Since early in 2003 centraldistrict.net consulting services, in conjunction with the seattlewireless.net project, has provided free WiFi internet access to the Seattle Central District neighborhood. Unfortunately, the maintainer of the service, Matt Towers is moving and will be decommissioning the service some time in the latter part of this month. “I started this service because I feel that free, unfettered access to information is one of the best ways to galvanize a community. Central District News is an excellent example why it works. I hope another local resident will be able to continue offering the service.” said Towers.
Parties interested in starting a similar service are encouraged to contact the seattlewireless.net project for more information.
It’s certainly not a problem unique to the Central District and one to which we can all relate. What can you do about piles of garbage, junk cars, etc. in your neighbor’s yard or driveway? The City of Seattle Department of Planning and Development is the agency whose jurisdiction covers this type of code violation. As with abandoned vehicles on city property, the DPD will respond in a timely manner to complaints and concerns. The DPD website contains a list of common code violations as well as an online complaint form.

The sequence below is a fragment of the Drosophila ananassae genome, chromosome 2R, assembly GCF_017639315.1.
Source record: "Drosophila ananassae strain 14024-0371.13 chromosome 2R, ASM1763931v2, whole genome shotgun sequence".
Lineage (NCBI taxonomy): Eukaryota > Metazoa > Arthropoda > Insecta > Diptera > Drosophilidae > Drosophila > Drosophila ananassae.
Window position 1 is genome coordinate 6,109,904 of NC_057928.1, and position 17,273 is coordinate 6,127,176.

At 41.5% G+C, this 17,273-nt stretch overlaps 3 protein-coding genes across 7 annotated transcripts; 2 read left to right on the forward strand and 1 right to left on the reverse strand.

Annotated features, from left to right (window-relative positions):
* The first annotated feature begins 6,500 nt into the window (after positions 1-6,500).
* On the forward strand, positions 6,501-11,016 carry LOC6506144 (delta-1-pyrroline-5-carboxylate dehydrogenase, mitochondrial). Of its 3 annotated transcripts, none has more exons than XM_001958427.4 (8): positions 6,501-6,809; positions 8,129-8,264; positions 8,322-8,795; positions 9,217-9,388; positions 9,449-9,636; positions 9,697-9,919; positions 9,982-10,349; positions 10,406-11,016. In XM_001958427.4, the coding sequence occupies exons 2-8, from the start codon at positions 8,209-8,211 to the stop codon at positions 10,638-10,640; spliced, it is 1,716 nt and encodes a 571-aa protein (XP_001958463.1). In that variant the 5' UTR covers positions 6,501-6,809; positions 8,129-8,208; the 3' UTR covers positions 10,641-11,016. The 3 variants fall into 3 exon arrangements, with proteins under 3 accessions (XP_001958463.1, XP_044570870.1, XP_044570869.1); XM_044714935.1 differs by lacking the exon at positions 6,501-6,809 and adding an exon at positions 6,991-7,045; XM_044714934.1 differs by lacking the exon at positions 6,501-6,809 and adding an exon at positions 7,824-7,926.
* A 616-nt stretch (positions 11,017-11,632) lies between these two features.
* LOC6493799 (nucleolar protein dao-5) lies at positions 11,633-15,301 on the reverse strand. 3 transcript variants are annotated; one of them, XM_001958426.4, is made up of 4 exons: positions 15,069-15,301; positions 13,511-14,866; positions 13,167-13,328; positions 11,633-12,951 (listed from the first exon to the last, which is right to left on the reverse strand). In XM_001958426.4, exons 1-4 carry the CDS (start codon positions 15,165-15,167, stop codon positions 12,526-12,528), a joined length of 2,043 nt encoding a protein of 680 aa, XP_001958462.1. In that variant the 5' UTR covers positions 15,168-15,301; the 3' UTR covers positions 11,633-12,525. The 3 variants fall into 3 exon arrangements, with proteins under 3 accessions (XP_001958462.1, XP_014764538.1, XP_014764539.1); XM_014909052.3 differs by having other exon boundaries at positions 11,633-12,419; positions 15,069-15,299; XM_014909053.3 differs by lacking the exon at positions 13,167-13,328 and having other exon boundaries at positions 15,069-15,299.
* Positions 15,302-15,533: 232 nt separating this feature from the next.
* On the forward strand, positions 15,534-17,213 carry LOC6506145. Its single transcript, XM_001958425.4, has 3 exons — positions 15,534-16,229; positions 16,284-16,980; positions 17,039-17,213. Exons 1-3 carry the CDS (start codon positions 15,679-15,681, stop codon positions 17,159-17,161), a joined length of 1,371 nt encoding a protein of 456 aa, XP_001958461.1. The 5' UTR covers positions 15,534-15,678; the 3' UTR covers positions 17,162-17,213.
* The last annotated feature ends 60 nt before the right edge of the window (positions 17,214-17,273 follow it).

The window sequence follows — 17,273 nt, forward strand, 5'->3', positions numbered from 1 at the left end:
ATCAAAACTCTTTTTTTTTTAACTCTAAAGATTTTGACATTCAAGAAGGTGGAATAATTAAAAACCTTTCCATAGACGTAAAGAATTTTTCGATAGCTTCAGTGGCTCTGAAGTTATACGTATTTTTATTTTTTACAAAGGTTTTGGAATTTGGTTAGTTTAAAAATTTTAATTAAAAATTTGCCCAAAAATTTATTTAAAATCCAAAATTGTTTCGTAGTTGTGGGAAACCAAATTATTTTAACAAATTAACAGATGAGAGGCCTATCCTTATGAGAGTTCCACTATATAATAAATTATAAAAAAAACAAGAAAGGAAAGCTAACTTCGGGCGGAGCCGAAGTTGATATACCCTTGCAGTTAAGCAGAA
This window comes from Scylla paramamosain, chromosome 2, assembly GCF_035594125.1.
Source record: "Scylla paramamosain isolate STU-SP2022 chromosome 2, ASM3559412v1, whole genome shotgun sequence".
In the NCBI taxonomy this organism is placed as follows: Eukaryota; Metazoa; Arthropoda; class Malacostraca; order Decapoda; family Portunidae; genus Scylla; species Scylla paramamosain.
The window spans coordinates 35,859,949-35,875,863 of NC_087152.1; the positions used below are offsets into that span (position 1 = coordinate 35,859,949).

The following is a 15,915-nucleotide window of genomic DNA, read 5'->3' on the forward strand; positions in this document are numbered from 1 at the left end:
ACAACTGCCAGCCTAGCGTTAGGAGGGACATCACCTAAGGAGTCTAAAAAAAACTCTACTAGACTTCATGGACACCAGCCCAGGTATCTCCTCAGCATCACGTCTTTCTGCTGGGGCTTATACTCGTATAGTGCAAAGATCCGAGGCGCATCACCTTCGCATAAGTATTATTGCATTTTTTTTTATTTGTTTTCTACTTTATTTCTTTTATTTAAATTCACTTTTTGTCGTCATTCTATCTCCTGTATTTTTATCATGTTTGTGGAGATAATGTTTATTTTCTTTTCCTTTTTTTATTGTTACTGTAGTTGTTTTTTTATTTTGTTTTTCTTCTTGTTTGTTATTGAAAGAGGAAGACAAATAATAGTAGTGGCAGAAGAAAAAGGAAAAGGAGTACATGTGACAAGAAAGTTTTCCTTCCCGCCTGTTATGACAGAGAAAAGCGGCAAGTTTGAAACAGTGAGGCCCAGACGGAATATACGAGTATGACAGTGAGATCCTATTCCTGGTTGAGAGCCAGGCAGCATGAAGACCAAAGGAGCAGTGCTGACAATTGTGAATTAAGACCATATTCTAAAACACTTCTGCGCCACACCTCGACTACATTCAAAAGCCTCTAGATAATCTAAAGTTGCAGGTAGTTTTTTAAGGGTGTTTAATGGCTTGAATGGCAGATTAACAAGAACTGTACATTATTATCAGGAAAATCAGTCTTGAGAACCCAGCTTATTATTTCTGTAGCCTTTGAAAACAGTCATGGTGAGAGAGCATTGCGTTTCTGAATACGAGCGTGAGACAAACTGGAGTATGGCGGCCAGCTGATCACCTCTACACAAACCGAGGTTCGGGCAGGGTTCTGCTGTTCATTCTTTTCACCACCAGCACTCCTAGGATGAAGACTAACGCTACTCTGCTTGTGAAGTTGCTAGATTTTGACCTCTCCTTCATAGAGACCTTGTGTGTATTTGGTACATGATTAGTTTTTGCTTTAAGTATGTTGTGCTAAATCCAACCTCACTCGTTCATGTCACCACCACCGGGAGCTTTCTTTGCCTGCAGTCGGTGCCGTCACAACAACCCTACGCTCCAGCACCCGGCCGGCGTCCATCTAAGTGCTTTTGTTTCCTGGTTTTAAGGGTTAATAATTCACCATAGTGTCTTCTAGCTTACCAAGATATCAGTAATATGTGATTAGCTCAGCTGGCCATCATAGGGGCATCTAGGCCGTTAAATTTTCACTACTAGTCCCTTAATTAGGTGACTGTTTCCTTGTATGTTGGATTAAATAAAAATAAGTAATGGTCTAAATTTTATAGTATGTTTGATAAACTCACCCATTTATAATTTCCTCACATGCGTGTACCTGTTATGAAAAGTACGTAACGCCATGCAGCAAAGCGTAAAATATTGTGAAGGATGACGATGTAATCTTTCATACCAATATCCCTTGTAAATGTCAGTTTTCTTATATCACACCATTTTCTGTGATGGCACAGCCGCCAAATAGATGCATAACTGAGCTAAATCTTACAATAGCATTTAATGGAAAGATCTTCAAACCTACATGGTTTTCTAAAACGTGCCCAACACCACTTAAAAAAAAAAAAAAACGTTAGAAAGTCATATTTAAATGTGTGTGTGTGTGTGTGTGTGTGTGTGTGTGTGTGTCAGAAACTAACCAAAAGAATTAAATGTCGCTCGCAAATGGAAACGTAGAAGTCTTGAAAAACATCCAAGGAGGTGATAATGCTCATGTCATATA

In October of this year a resident of Spring Street near MLK heard a disturbance on the front porch of his home. Upon investigation, he discovered and apparently intoxicated individual attempting to steal a mountain bike locked to the railing of the porch. When confronted by the victim, the assailant threatened with a large stick, swinging it repeatedly. The resident then retreated inside and called 911, reporting a robbery in progress at his home, whereupon he was told a squad car would be dispached.
Over an hour later when the police had still not arrived, the assailint long gone, with the bicycle, having broken the railing on the porch in the process, the victim called 911 again. When he inquired as to why the police had not arrived, he was informed by the dispatcher that his emergency was simply “not a priority” for the police. After an additional 45 minutes, a squad car arrived. The officer took a statment from the victim and left.
The bicycle has not been recovered and no further apparent action has been taken by the police.
The CD has long been a favorite dumping ground for abandoned, junk and sometimes stolen vehicles. If you’ve lived in the neighborhood even briefly, you’ve probably encountered a few. City ordinance states that no vehicle may be parked on a public street or public property for more than 72 consecutive hours. And cars that have not moved in longer periods of time, especially this time of year, are easy to spot. Namely, they are covered and surrounded by leaves.
If you happen to have one of these eyesores near you, the city encourages reporting them. They’ve even set up a convenient web form to do so. You can also call and report abandoned vehicles at (206) 684-8763.
Although it may take several days, the city *will* ticket and tow reported vehicles, but only if they are reported. So if you have one in your neighborhood, don’t be shy about reporting it. You can even do it anonymously.